From the September 2006 issue of Boomer Market Advisor • Subscribe!

Allocation autopilot

Lifecycle funds, the latest ease-of-use investment offerings from the mutual fund industry, continue to stir debate in the financial advisor community. With such future sounding names as Putnam's Retirement Ready 2015 and Vanguard's Target Retirement 2035, they automatically rebalance the client's investment to a more conservative allocation as a target date, usually retirement, draws near. But are they a suitable investment choice for clients or simply another marketing angle for fund companies?

Supporters say they're easy for investors to understand and offer an automatic pilot, buy-it-and-forget-it approach to investing. Critics contend that lifecycle funds assume all investors are alike; a 30-year-old self-employed contractor with four kids should have the same allocation as a 30-year-old unmarried schoolteacher who participates in a state-sponsored retirement plan.

Regardless of the controversy, the Investment Company Institute reports that lifecycle funds garnered more than $70 billion in assets from 1996 through 2005, with defined contribution plans accounting for $48 billion of those assets.

"We've found that, historically, when they first came out, they might have been for the more unsophisticated investor," says Kristin Gibson, director of retirement services with Tacoma, Wash.-based Russell Investment Group, which claims $11 billion in its version of the lifecycle funds. "But I think that feeling has really shifted in the industry. A lot of people, savvy [investors] or not, don't have the time to select and manage the asset allocation of their portfolio over a long period of time."

Bob Johnson, managing director of the CFA Institute, the organization that administers the Chartered Financial Analyst exam, agrees.

"I think [lifecycle funds are] very positive for the uninitiated investor," Johnson says. "The recognition that one's asset allocation should change as [his] circumstances change is fundamental. The whole of what we teach in the CFA program is to look at their investment policy statements and take any changing circumstance into account."

Research supports Gibson and Johnson's conclusions. A landmark 1995 study published in the Financial Analyst Journal, "Determinants of Market Performance," concluded that asset allocation, rather than stock picking or market timing, accounts for 93.6 percent of a portfolio's return.

The Russell Investment Group, which claims $11 billion in its LifePoints Target Date Portfolios, recently conducted an advisor survey that listed automatic rebalancing as an important client benefit. Other benefits listed by respondents included built-in diversification and ease-of-use functionality.

But if lifecycle funds are a valid investment option, who are they appropriate for?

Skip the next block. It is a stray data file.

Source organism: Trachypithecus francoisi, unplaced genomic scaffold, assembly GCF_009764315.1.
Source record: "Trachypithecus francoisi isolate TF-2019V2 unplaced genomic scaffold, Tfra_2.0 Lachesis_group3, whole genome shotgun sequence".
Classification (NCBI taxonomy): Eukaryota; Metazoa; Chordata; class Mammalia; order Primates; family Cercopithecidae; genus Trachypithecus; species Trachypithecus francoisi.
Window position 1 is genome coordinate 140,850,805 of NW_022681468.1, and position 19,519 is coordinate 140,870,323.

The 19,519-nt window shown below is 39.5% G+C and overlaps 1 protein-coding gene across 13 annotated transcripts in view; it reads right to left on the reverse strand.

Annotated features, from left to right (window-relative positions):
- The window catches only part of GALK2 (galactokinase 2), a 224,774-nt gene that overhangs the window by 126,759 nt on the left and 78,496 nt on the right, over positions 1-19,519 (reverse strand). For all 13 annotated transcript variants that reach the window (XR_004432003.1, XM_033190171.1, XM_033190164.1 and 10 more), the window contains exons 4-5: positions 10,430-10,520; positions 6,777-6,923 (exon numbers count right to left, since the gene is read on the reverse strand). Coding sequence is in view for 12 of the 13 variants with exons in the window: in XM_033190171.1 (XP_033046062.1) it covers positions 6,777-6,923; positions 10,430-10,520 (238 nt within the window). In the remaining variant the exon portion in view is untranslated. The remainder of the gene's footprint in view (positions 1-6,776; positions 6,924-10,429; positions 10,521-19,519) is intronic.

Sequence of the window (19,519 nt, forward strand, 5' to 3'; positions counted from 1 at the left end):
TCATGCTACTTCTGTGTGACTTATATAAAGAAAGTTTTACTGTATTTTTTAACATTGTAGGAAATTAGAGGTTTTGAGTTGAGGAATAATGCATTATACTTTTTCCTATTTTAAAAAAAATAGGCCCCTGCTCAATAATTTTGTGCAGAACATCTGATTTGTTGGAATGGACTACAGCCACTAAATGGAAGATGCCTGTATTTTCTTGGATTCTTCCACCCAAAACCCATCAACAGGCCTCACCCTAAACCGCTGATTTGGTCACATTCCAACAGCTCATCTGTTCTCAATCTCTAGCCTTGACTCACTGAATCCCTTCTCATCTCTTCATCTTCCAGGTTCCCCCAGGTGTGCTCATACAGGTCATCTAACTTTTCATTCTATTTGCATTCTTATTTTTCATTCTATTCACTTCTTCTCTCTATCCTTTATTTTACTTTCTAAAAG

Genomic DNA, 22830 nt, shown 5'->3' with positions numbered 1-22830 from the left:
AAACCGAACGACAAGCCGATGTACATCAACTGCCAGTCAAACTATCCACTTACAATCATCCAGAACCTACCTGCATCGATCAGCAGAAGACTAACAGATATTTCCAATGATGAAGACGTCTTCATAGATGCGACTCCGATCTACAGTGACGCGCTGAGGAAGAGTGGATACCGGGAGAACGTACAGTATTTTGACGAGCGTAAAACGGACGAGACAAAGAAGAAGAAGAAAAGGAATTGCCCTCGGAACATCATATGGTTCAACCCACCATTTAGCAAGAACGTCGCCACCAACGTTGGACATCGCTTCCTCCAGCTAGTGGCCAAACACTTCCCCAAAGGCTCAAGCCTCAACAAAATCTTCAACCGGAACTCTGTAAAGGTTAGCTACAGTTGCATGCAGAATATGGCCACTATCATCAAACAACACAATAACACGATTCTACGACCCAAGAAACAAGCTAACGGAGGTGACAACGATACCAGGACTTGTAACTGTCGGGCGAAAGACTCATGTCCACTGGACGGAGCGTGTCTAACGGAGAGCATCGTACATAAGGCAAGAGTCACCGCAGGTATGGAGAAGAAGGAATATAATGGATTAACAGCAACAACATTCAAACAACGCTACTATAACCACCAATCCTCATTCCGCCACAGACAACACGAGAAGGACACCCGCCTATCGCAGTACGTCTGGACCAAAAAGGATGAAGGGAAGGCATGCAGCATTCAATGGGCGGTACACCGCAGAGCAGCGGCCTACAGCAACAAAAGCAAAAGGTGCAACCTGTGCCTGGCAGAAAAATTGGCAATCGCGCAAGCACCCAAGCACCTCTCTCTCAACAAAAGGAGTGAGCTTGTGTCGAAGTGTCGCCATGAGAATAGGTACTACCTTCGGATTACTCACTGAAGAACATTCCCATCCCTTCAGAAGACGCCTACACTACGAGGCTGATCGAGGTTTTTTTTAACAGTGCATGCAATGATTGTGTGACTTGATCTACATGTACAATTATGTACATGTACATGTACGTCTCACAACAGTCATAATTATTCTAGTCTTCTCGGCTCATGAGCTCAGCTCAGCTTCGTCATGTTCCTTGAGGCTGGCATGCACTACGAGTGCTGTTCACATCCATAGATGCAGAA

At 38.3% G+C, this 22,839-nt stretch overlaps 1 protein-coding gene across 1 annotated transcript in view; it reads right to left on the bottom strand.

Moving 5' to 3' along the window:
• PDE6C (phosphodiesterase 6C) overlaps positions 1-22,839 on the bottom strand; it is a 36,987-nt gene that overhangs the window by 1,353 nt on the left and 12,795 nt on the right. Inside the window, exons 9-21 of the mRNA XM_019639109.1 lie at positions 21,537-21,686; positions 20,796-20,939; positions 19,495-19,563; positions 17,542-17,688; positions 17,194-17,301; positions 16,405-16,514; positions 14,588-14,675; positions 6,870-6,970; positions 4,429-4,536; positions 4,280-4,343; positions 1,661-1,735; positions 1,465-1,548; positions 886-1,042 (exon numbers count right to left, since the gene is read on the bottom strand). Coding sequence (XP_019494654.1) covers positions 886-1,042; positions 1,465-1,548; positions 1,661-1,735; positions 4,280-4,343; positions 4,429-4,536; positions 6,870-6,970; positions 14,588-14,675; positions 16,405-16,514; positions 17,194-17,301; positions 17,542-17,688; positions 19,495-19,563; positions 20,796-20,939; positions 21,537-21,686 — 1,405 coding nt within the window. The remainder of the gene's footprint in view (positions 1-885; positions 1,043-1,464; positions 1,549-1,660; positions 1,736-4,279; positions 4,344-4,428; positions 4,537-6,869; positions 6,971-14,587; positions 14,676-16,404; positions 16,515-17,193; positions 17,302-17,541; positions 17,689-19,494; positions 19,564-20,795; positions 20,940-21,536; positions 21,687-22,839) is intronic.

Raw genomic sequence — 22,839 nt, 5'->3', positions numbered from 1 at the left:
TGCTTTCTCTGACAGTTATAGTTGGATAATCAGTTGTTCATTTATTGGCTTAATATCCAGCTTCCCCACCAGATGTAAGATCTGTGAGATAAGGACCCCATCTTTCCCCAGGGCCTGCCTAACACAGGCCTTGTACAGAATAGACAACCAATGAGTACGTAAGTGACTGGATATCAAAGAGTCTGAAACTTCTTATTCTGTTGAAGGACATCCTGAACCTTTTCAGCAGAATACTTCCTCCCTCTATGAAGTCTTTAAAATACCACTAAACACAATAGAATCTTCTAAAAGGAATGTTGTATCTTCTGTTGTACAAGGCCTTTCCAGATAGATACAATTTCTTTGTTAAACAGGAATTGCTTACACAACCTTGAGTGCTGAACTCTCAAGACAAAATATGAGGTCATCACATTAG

"In 401(k)s, I love lifecycle funds for unsophisticated investors," says Tom Holding, CFP, CLU, an advisor with Lincoln Financial Group and a past president of Financial Planning Association of Cincinnati. "I have a lot of plans, and I can count on one hand the participants who rebalance. They don't do this for a living. With lifecycle funds, they can put their asset allocation on autopilot and forget it."

Holding uses Alliance Bernstein's Retirement Strategies lifecycle funds in several defined contributions plans. But for his individual clients outside of company plans, Holding takes a more hands-on approach.

"I don't use them for my individual clients," he says. "I have minimums of $200,000 for individuals and $1 million for estates. Once a client gets over $100,000, I can use separately managed accounts that are much better. Also, with separate accounts, I can do a few things to protect the portfolio that they can't do with a lifecycle funds."

Dan Candura, CFP, founder of Braintree, Mass.-based Penny Tree Advisors, agrees that lifecycle funds are good for smaller clients and dismisses the charge that lifecycle funds are simply a marketing angle.

"I would use them with clients who don't have a lot to invest," Candura explains. "I will often tell them to use a lifecycle fund because it's an easy way to go. If someone wants simplicity, it's a very inexpensive way to do it. I don't see it as a marketing hype. Yes, it is a one size fits all, but so is air travel. I could take a private jet to Los Angeles, or I could just get on a plane with everyone else. The marketing occurs with those advisors who think everyone should have their own asset allocation. The reality is that staying invested, holding onto the funds, and not jumping around is what works."

But the CFA Institute's Johnson cautions against overuse, emphasizing that regardless of their benefits, lifecycle funds still pale in comparison to the role of a professional advisor.

"I wouldn't oversell these funds like they are the panacea for somebody that is trying to accumulate funds for retirement, because certainly people's circumstances are different," he says. "If someone has the financial means, availing themselves of financial counseling and using a financial advisor is a better way to go about things than simply relying on lifecycle funds. A financial advisor is going to take a person's unique circumstances into account."

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